GeoTech Center and URISA Announce 2015 Undergraduate Geospatial Technology Skills Competition

URISAThe GeoTech Center and URISA are pleased to announce the 2015 Undergraduate Geospatial Technology Skills Competition! The intent of the competition is to showcase the geospatial technology skills of U.S. undergraduate students. Competing students will create a project that utilizes geospatial technology to address a real-world problem. The student will then present the project and the resulting deliverables as a video (approximately 10-15 minutes in length) which not only highlights their use of geospatial technology, but also demonstrates their communication and presentation skills. As Rodney Jackson, Dean of Business, Engineering & Technical Studies at Davidson County Community College states:

“The ability to provide a competition for students to demonstrate their geospatial competency to industry partners, within the context of a national conference, has significant value within their educational experience.”

More details to follow in the coming months; updates will be posted to the competition website.

Eligibility

Students who are at least 18 years old and currently enrolled during Spring 2015 in a geospatial technology course (e.g., geographic information systems, remote sensing, or GPS/GNSS) or geospatial technology program at an accredited 2-year or 4-year U.S. institution are eligible to enter. Questions regarding eligibility can be directed to either Tom Mueller at mueller@calu.edu or Scott Jeffrey at sjeffrey@ccbcmd.edu. One entry per student and only individual student submissions allowed (no group projects).

Judging

Entries will be due by Friday, June 12, 2015 and will be judged by a panel of experienced geospatial specialists. The combined scores from all judges will determine the top five (5) student finalists. These finalists will win an all-expense-paid trip to the GIS-Pro & NWGIS 2015: Geography at the Nexus of Collaboration international conference in Spokane, WA on October 18-22, 2015, where they will be required to present their project. Judges will then determine the competitors’ final place ranking. It is anticipated that three (3) of the student finalists will be from two-year colleges and two (2) from four-year institutions. The exact split will depend upon the number of students who enter the competition and the quality of the work submitted (judges also reserve the right to invite fewer than five student finalists).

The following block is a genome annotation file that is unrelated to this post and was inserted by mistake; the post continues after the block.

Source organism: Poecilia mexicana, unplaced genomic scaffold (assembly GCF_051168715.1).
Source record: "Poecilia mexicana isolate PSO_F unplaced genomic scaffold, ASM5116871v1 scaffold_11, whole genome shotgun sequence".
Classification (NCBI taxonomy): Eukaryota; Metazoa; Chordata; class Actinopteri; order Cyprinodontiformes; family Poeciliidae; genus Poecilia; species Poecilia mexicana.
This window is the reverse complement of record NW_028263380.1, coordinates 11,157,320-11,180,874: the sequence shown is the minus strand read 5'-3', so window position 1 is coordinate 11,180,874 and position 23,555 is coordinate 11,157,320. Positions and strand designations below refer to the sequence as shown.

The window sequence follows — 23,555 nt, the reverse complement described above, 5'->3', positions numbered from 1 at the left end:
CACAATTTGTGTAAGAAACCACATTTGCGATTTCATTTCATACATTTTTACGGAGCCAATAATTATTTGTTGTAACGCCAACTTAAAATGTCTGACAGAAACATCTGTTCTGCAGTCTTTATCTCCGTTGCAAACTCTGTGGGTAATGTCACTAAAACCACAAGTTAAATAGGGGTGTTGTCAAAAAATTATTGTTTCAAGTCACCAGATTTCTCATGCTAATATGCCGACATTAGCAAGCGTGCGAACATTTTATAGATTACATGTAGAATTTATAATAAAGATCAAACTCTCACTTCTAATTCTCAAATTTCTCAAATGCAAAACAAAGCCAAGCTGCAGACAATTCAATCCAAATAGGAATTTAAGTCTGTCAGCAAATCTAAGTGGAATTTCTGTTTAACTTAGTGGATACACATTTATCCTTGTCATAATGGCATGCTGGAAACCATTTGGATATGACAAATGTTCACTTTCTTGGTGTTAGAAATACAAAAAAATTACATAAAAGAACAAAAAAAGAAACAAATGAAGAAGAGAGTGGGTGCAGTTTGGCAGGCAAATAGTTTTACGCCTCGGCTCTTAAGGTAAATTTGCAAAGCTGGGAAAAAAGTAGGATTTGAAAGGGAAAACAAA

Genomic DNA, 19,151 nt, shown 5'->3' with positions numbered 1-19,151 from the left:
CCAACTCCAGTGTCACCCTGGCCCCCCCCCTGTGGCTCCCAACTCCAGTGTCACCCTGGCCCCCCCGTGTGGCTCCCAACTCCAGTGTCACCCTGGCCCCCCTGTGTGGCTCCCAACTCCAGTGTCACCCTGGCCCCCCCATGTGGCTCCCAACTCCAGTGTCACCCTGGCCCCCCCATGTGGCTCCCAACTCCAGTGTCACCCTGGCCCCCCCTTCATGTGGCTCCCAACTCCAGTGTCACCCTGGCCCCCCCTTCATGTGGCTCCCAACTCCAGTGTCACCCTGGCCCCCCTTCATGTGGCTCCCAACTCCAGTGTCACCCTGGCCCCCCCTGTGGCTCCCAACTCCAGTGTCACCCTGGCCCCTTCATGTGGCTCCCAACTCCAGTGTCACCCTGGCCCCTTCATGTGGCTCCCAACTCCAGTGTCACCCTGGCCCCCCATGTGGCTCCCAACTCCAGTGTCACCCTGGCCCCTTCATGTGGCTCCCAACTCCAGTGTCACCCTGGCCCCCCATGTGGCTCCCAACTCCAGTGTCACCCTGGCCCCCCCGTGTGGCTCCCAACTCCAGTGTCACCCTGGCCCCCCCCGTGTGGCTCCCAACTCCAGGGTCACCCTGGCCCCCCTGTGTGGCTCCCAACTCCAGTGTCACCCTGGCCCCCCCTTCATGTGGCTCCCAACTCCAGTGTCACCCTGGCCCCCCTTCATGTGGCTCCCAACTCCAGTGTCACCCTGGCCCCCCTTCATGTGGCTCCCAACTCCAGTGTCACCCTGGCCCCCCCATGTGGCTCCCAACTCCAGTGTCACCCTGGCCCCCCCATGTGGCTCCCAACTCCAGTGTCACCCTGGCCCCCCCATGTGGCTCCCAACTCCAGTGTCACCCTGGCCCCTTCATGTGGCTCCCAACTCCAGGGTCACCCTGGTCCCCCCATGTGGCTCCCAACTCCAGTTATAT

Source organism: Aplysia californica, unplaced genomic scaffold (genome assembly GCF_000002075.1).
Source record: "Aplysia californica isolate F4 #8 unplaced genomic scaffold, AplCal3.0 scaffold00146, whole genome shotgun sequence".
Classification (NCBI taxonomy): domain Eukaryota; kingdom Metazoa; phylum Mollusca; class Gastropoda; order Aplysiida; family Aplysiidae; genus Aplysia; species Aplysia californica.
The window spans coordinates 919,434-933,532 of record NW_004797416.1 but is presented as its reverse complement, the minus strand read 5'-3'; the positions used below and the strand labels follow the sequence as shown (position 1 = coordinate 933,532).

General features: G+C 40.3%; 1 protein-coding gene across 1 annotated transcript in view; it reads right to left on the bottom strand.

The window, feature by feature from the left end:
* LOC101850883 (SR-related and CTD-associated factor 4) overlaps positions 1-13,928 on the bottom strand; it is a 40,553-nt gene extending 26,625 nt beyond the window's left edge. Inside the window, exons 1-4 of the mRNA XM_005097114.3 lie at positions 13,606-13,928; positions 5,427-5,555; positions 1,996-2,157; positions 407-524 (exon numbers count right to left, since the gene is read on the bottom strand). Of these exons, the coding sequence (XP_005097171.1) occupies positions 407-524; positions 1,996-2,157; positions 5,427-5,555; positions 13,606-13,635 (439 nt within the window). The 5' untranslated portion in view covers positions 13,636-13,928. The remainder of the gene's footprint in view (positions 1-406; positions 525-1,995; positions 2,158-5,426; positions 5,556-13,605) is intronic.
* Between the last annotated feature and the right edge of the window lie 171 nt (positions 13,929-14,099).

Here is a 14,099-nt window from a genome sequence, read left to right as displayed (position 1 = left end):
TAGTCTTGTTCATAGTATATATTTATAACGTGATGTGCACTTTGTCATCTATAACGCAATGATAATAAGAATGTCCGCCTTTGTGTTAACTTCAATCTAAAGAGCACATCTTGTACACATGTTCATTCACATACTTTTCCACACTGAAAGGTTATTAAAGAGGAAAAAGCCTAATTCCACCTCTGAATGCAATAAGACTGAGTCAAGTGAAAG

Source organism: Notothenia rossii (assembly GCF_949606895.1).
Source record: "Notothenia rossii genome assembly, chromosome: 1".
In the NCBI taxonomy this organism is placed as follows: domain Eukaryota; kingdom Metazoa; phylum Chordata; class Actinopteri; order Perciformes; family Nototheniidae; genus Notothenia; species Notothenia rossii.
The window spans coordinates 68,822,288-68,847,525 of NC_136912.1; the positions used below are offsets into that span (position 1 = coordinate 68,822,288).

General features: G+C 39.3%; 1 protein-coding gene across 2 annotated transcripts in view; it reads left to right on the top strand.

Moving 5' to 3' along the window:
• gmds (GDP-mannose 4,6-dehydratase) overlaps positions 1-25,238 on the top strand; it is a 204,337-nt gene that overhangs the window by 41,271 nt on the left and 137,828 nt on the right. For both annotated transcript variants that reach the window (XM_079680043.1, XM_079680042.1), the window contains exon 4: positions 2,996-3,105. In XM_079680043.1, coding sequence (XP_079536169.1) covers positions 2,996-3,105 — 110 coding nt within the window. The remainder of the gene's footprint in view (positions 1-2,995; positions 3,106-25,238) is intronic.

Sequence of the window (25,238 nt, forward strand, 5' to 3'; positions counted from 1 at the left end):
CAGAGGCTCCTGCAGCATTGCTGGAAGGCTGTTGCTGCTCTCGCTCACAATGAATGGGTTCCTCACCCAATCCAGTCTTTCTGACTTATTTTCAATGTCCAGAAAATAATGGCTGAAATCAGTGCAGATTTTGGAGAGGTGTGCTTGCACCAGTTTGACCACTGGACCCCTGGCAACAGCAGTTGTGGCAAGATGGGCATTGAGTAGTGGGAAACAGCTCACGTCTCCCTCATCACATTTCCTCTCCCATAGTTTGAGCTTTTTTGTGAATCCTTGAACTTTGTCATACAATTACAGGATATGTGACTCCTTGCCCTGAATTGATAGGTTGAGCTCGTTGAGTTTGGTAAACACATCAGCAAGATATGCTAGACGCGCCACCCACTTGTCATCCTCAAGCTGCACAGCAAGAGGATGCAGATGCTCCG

[Source: URISA news release]

Real-time GIS Data Model and Sensor Web Service Platform for Environmental Data Management

International Journal of Health GeographicsInternational Journal of Health Geographics, Published Online 09 January 2015

By Jianya Gong, Jing Geng, and Zeqiang Chen

Background
Effective environmental data management is meaningful for human health. In the past, environmental data management involved developing a specific environmental data management system, but this method often lacks real-time data retrieving and sharing/interoperating capability. With the development of information technology, a Geospatial Service Web method is proposed that can be employed for environmental data management. The purpose of this study is to determine a method to realize environmental data management under the Geospatial Service Web framework.